- Research article
- Open Access
Thermal stability, pH dependence and inhibition of four murine kynurenine aminotransferases
BMC Biochemistryvolume 11, Article number: 19 (2010)
Kynurenine aminotransferase (KAT) catalyzes the transamination of kynunrenine to kynurenic acid (KYNA). KYNA is a neuroactive compound and functions as an antagonist of alpha7-nicotinic acetylcholine receptors and is the only known endogenous antagonist of N-methyl-D-aspartate receptors. Four KAT enzymes, KAT I/glutamine transaminase K/cysteine conjugate beta-lyase 1, KAT II/aminoadipate aminotransferase, KAT III/cysteine conjugate beta-lyase 2, and KAT IV/glutamic-oxaloacetic transaminase 2/mitochondrial aspartate aminotransferase, have been reported in mammalian brains. Because of the substrate overlap of the four KAT enzymes, it is difficult to assay the specific activity of each KAT in animal brains.
This study concerns the functional expression and comparative characterization of KAT I, II, III, and IV from mice. At the applied test conditions, equimolar tryptophan with kynurenine significantly inhibited only mouse KAT I and IV, equimolar methionine inhibited only mouse KAT III and equimolar aspartate inhibited only mouse KAT IV. The activity of mouse KAT II was not significantly inhibited by any proteinogenic amino acids at equimolar concentrations. pH optima, temperature preferences of four KATs were also tested in this study. Midpoint temperatures of the protein melting, half life values at 65°C, and pKa values of mouse KAT I, II, III, and IV were 69.8, 65.9, 64.8 and 66.5°C; 69.7, 27.4, 3.9 and 6.5 min; pH 7.6, 5.7, 8.7 and 6.9, respectively.
The characteristics reported here could be used to develop specific assay methods for each of the four murine KATs. These specific assays could be used to identify which KAT is affected in mouse models for research and to develop small molecule drugs for prevention and treatment of KAT-involved human diseases.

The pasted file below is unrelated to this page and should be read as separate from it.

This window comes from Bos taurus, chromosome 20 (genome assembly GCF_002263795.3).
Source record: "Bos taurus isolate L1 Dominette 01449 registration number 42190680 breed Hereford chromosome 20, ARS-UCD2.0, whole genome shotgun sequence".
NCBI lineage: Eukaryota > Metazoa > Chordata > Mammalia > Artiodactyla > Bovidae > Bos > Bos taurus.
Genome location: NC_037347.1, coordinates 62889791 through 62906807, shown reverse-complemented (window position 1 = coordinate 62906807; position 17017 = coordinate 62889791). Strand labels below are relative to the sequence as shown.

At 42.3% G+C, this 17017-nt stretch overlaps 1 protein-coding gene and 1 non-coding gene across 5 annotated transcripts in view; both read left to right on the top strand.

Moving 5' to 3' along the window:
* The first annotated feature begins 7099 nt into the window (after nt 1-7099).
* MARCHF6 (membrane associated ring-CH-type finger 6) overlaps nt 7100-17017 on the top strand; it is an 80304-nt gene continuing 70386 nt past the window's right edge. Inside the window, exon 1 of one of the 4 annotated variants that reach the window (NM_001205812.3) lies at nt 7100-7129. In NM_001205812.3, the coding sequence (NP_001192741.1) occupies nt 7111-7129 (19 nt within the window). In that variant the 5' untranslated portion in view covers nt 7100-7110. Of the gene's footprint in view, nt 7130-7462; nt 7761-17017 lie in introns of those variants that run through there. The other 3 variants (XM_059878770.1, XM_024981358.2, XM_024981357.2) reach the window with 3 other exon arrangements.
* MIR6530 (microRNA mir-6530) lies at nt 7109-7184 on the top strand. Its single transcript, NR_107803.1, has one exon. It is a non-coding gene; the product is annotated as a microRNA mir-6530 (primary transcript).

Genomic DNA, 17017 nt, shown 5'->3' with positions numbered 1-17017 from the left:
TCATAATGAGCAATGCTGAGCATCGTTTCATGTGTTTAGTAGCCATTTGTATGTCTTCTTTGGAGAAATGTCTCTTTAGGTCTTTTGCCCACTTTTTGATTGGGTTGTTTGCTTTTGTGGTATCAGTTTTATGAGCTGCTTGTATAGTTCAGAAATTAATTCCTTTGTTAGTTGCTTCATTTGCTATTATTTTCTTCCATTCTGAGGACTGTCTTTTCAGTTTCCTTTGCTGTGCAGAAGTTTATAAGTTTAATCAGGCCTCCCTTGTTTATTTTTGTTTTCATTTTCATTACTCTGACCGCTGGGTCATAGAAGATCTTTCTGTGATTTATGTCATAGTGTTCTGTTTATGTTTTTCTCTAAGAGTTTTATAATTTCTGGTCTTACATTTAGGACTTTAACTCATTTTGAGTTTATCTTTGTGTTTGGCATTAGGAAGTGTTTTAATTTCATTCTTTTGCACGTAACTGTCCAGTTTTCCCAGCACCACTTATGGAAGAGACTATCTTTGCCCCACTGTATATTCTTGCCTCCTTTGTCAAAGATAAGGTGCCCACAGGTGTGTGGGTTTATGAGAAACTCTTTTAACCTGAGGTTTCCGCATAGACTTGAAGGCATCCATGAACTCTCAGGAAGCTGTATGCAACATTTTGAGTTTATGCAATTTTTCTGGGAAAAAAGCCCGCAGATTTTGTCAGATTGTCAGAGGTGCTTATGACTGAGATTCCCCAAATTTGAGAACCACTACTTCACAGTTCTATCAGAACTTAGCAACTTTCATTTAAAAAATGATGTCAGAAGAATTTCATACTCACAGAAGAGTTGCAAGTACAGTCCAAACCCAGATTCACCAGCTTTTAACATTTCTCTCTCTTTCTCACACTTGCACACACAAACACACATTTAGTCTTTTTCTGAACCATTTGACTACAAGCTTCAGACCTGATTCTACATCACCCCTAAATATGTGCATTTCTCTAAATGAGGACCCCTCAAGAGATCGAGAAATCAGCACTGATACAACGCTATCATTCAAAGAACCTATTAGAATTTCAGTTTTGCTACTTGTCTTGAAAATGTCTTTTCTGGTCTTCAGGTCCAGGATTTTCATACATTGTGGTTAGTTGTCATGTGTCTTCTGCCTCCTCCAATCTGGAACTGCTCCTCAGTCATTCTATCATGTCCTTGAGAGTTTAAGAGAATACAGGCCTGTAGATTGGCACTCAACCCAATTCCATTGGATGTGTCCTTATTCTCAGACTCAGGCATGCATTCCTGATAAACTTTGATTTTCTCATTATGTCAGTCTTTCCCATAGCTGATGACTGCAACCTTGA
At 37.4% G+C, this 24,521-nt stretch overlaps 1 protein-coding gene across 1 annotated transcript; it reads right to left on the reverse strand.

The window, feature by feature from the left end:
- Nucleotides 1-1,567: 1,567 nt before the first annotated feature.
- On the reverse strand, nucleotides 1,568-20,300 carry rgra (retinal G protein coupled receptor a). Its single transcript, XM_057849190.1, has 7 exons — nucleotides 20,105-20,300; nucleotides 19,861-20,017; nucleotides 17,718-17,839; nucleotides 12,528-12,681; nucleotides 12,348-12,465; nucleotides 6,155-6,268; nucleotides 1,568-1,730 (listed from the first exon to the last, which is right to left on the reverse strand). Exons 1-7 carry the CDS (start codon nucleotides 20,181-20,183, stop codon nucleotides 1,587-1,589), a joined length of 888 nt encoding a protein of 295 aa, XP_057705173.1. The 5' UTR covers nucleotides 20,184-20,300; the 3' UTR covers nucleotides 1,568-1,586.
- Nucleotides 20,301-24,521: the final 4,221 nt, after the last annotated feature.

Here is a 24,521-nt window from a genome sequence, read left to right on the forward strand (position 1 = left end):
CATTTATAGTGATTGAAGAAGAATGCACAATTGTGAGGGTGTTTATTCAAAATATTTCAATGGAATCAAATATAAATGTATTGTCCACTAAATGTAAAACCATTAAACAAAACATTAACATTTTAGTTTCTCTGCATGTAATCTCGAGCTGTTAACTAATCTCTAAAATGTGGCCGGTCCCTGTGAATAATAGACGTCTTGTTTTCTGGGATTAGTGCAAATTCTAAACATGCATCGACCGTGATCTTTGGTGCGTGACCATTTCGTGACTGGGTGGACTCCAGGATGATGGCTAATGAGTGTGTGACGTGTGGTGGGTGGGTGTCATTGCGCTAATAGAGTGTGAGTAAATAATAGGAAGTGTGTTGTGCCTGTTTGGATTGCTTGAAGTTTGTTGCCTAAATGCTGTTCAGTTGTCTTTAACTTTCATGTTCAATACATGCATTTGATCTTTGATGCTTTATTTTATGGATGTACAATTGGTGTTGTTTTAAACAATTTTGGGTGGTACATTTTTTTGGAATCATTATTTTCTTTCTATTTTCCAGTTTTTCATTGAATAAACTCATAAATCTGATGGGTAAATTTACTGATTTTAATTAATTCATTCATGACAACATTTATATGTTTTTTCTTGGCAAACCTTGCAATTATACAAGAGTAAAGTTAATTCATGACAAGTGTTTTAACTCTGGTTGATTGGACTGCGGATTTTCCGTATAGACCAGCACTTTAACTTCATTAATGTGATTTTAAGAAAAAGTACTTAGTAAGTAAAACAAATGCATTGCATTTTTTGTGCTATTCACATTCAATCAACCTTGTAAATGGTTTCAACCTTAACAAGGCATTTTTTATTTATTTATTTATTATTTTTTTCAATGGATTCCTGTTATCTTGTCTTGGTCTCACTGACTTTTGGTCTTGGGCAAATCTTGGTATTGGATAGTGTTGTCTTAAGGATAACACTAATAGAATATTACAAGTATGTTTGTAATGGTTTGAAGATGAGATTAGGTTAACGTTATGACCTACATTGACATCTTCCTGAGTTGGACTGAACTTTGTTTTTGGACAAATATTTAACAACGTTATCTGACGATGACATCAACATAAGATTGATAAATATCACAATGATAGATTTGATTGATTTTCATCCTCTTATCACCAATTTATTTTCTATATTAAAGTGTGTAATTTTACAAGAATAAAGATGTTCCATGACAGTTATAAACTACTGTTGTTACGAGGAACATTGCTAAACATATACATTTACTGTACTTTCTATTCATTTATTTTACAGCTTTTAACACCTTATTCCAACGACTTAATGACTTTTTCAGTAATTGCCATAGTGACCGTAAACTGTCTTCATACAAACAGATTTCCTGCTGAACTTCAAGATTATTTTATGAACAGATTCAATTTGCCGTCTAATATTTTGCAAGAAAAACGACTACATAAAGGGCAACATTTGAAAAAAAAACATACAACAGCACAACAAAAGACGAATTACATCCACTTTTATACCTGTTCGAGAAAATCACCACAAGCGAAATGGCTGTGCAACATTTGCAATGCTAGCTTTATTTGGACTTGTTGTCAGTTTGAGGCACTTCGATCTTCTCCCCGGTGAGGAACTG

The aminotransferase capable of catalyzing the transamination of kynurenine to kynurenic acid (KYNA) using various co-substrates, has commonly been termed kynurenine aminotransferase (KAT). KYNA is the only known endogenous antagonist of the N-methyl-D-aspartate subtype of glutamate receptors[1–4]. It is also an antagonist of the α7-nicotinic acetylcholine receptor[5–8]. In addition, KYNA is identified as an endogenous ligand for an orphan G-protein-coupled receptor (GPR35) that is predominantly expressed in immune cells. Abnormal concentration of KYNA in cerebrospinal fluid/brain tissue has been observed in patients with mental and neurological disorders, including the Huntington's disease, Alzheimer's disease, schizophrenia, multiple sclerosis and others (for a review see ). These data suggest that KYNA, acting as an endogenous modulator of glutamatergic and cholinergic neurotransmission, may be functionally significant in the development and progression of these diseases. In addition to its roles as an excitatory amino acid and α7-nicotinic acetylcholine antagonist, KYNA is also involved in the control of the cardiovascular function by acting at the rostral ventrolateral medulla of the central nervous system (CNS). Spontaneously hypertensive rat, the most widely used animal model for studying genetic hypertension, is associated with abnormally low KYNA levels in the area of CNS which controls physiological blood pressure[12, 13].
KYNA is produced enzymatically by irreversible transamination of kynurenine, the key intermediate in the tryptophan catabolic pathway. In humans, rats and mice, four proteins arbitrarily named KAT I, II, III and IV, have been considered to be involved in KYNA synthesis in the CNS[14–20]. KAT I is identical to glutamine transaminase K (GTK) and cysteine conjugate beta-lyase (CCBL) 1; KAT II is identical to aminoadipate aminotransferase (AADAT); KAT III is identical to CCBL 2; and KAT IV is identical to glutamic-oxaloacetic transaminase (GOT) 2 and mitochondrial aspartate aminotransferase (ASAT). Although the involvement of these enzymes in brain KYNA production has been discussed, their specific roles in brain KYNA synthesis remain to be established.
Among the individual mammalian KATs, KAT I and KAT III share similar genomic structure and high sequence identity  and therefore likely have overlapped biological functions. An increase in KAT I and KAT III expression was observed in kat-2 -/- mice brain, suggesting that KAT I and KAT III expression compensated for the loss of KAT II . This also might explain why phenotypes such as the hyperactivity and abnormal motor coordination in the kat-2 -/- mice were rescued[7, 18, 21]. These data suggest the importance of mammalian KAT I and KAT III in maintaining KYNA level in kat-2 -/- mouse brain.